Daily Management Review

Scientists Discover The Skeleton Of A Species That Is Thought To Be The Missing Link Before The Modern Man


Evolutionary chain adds yet another missing link with the discovery of Homo naledi, which displays a behavioural pattern thought unique to humans.

The National Geography in collaboration with the University of Witwatersrand has brought about a “remarkable story of human heritage” that recounts an unheard chapter of history, the missing link which we were unaware of. The duo has come upon the discovery of an “early human ancestor” just before our genus in the rung of evolution, which has been named as Homo naledi
The fossil of this human genus was found in Africa and was formed out of “the richest single hominin assemblage”. The new found specie “seems to display” a particular behavioural pattern which was so far “believed to be unique to humans”. The said behavioural trait deals with disposing a dead body of a fellow being “in an isolated chamber”. This discovery has now proven wrong all the textbooks that are being used currently.
About two years ago, a team of amateur cavers exploring the “Rising Star” cave system, which is situated within the “Cradle of Humankind World Heritage Site” in South Africa, chanced upon the fossil of the “Homo naledi”. This incident set off the “Rising Star Expedition” in the month of November 2013 which lasted over a period of three weeks and involved “a team of 60 scientists and volunteer cavers. The explorer had set off to retrieve a single skeleton, but within a three days time into the expedition, it was clear that they were into “something different and extraordinary” informed the lead researcher Lee Berger.
Subsequently, the team recruited “15 individuals from a single hominin species” which were found in a single dark chamber that is situated “90 meters (295 feet) from the entrance” which were recovered as over “1,500 fossil elements”. The new discovered species were named after the “chamber”, whereby “naledi” means “star” in a South African language called “Sesotho”. Nevertheless, scientists believe there is still lot left to be discovered, as in Berger’s language:
“The floor is practically made of bones of these individuals”.
The skeletons recovered were an amalgam of various body types and age group including infants, adults, teen, and elderly ones. The skeletal structures indicate that they are of tall individuals with “astonishingly tiny head” which encased a brain as tiny as “the smallest australopith”. There was a stark similarity between the skeletal whereby the scientists believe that they all could be very well from “a multi-generational family”.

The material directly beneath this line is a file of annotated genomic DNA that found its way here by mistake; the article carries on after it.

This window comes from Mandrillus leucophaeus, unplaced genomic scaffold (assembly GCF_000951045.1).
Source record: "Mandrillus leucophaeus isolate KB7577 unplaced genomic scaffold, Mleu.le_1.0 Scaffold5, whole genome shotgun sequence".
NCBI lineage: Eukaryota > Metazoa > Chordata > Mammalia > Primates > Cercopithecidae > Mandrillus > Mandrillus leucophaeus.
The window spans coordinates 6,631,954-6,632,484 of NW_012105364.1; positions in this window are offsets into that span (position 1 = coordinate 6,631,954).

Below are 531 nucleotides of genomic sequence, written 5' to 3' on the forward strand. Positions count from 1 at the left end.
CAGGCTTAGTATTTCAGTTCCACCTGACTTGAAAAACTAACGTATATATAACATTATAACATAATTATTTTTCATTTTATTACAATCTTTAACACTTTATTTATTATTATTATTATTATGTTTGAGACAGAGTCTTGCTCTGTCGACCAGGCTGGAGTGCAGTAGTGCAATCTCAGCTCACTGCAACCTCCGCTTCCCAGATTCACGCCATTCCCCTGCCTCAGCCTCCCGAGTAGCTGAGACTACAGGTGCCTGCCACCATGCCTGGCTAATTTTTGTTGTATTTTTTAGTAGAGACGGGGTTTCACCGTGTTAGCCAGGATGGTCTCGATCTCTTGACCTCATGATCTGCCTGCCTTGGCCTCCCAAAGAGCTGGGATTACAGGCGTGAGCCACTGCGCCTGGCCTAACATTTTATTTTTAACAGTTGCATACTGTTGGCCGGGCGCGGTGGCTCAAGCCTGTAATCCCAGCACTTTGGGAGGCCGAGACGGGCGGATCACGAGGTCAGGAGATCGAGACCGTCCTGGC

The transitional element of skeletal structure that differentiate between modern man and his earlier ancestors is quite clear as the “pelvis and shoulders” forms are of primitive “cone-shaped core” while their culmination points are very human like. Nevertheless, the species also had “highly curved fingers”, while they had more mobility of movement in their shoulders. These two evidences suggest that they were into climbing and the fingers helped them to have better grip over things. In fact, their legs were very much like ours.
Given the fact of the huge mass of skeletons, of same species, found in a cell which is extremely hard to reach as it had a single entry point through a crack as wide as “17.5 centimeters”, scientists were left with the only possibility that these skeletons displayed a deliberate behavioural pattern. All evidences suggest that this specie was “repeatedly disposing of its dead in a protected area, away from the external environment”. Moreover, there were no other species of skeleton present apart from that of a few rodents and birds. Berger remarks while pondering over this particular behavioural trial which were thought unique with the human:
“What does that mean for us? Did we inherit it, has it always been there in our lineage, or did they invent it?”
Furthermore, Bergers adds on “referring to the nearby National Heritage Site of Swartkrans”:
“Is it a coincidence that the earliest evidence of controlled fire is only 800 meters away? It’s speculation… But animals don’t go into the dark.”
However, nothing else is known about the Homo naledi, while Berger informs
“We can infer from their bodies that they are long-distance walkers, again that’s something almost unique to humans. And it’s pretty clear from those fingers that they’re climbing, but we don’t know what they’re climbing. That’s not a tree climbing hand.”